The Myanmar military that grabbed power in a February 1 coup d’etat celebrated on March 27 the country’s Armed Forces Day, staging a massive parade in the capital, Naypyidaw, in a show of might at home and abroad. On the same day, security forces killed 100 people who participated in demonstrations against the junta in various parts of Myanmar. The military government had earlier warned that protesters risked “being shot in the head and back.”
The military junta’s crackdown has gone beyond the bounds of containment of protests. What the military has been doing is nothing other than indiscriminate attacks against unarmed civilians, which is absolutely unacceptable.
On March 23, a seven-year-old girl was fatally shot by security forces. Local media said security forces burst into her home and fired at her as she was sitting on her father’s lap.
A Myanmar police officer who fled to neighboring India told The Sankei Shimbun he had been ordered to “fire” at a crowd of about 400 protesters, but could not bring himself to comply and fled the scene.
The United Nations Security Council, in a statement issued by its chairman on March 10, strongly condemned the “violence against peaceful protesters,” urging the military to “exercise utmost restraint.”
The statement by the U.N. Security Council chairman, based on the agreement of all 15 members, represents the consensus of the international community. We cannot overlook the Myanmar military’s blatant defiance.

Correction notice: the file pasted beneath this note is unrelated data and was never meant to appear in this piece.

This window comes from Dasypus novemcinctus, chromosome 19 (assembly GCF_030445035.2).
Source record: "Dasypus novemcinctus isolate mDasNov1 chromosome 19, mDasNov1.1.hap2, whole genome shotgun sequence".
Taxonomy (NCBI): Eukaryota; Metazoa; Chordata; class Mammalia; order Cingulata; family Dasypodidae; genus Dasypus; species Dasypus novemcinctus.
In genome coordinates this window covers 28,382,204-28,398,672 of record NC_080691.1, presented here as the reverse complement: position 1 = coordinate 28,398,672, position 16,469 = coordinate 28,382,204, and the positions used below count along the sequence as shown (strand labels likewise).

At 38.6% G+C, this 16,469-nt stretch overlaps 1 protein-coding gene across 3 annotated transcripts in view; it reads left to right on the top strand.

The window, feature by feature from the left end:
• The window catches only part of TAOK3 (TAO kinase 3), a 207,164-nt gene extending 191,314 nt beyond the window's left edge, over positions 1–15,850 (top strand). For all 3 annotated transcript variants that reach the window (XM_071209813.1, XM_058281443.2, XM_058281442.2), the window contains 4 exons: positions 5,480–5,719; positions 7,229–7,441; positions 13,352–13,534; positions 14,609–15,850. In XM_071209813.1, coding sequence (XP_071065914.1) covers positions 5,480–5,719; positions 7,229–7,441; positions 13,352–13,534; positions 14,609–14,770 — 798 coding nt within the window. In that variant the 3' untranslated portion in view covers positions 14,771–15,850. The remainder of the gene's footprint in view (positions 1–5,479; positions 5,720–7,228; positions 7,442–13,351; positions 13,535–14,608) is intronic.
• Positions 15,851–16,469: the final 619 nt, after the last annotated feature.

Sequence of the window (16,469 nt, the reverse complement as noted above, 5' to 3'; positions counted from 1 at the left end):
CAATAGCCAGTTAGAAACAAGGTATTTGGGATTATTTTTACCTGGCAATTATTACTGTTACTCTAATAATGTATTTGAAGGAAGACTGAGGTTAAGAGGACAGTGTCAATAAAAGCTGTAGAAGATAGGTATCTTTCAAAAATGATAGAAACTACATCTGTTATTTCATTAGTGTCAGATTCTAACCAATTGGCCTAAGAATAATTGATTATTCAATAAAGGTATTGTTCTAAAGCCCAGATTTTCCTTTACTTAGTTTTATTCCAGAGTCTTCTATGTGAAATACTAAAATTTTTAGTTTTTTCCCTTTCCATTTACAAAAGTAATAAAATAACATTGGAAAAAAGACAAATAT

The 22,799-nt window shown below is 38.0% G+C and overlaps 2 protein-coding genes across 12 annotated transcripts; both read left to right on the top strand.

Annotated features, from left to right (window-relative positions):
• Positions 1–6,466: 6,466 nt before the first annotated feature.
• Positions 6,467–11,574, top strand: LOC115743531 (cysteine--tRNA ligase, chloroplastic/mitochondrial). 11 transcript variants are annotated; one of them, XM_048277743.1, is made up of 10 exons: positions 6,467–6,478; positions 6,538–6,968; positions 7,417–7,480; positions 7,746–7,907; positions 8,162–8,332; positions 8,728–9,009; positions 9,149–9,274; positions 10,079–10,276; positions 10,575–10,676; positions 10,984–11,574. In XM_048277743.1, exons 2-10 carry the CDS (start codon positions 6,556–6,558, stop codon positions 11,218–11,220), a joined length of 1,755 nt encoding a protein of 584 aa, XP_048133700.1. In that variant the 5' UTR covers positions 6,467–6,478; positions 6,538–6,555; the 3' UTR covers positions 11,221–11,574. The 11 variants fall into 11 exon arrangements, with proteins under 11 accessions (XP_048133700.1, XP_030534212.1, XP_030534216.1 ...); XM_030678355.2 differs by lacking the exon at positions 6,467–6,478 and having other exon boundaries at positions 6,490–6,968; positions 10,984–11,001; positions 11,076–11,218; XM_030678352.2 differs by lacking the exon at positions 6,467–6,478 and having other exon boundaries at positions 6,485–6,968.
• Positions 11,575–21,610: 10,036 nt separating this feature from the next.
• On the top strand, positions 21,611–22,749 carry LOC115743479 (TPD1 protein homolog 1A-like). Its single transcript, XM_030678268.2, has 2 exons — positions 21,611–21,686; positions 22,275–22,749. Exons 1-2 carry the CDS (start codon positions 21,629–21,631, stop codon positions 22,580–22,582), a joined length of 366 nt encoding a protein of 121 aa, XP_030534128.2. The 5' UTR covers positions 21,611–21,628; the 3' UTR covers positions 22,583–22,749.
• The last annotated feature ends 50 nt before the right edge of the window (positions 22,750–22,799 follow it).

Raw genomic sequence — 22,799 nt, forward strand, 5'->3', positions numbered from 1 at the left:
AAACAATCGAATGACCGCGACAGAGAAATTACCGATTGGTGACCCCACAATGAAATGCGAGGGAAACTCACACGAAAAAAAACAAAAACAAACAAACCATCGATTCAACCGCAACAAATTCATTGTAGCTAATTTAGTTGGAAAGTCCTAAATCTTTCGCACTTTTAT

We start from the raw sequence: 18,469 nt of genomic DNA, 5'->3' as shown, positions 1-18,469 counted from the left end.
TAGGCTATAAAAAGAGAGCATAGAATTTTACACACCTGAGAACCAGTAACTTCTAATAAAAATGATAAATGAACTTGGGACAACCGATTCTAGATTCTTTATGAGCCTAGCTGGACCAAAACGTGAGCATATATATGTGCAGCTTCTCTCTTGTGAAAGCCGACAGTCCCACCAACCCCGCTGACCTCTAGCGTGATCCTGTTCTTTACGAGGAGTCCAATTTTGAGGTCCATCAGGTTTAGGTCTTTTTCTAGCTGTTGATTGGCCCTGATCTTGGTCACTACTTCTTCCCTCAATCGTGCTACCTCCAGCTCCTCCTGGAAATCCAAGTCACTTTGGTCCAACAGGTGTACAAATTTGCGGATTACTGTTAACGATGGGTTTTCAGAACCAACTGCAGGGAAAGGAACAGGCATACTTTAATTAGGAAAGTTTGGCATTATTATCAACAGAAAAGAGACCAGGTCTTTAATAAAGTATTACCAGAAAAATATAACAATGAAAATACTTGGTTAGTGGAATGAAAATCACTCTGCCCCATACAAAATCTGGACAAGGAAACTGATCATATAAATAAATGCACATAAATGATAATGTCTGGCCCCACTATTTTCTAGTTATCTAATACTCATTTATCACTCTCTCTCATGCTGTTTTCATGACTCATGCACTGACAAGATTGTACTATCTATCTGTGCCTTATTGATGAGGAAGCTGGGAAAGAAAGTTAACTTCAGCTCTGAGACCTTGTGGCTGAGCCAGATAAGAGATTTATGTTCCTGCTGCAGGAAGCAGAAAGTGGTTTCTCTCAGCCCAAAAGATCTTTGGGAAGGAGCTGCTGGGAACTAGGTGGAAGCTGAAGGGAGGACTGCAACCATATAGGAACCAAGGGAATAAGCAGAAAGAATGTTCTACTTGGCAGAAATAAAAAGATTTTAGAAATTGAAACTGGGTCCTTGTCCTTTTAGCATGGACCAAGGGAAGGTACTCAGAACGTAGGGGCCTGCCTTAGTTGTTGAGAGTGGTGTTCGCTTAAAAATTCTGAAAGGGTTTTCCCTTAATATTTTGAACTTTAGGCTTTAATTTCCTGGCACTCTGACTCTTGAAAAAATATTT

People across Myanmar have shown their will to resist through such actions as a “silent strikes,” including closing shops and not reporting to work. The protests are not subsiding.
The people of Myanmar experienced freedom firsthand during the last decade, following the transition from a half century of military rule. There can be no room for doubt that the Myanmar people reject the revival of the military government.
We have grave concerns over the Myanmar junta’s failure to respond to the strong will of the people other than by the heavy-handed security crackdown. Further escalation of bloodshed is not permissible. The international community must convince the junta that rule by terror is not an option.
Economic and social activities in Myanmar have begun to stagnate with food shortages looming large. Intervention by the international community is indispensable to overcome these problems.
Japan supports the democratization and economic development of Myanmar, and has maintained communications while engaging in exchanges with the Myanmar military. In cooperation with like-minded members of the Association of Southeast Asian Nations, such as Indonesia, Japan should persuade the Myanmar junta to end the brutal clampdown.
With its chairman’s statement ignored, the U.N. Security Council must consider taking additional measures. Many Myanmar people have taken refuge in foreign countries to escape the crackdown. The current situation must be recognized not as a problem of Myanmar alone, but one that affects the peace and security of the entire region. China and Russia, for their part, are strongly urged to play responsible roles as permanent members of the Security Council, instead of simply coming to the defense of the Myanmar military.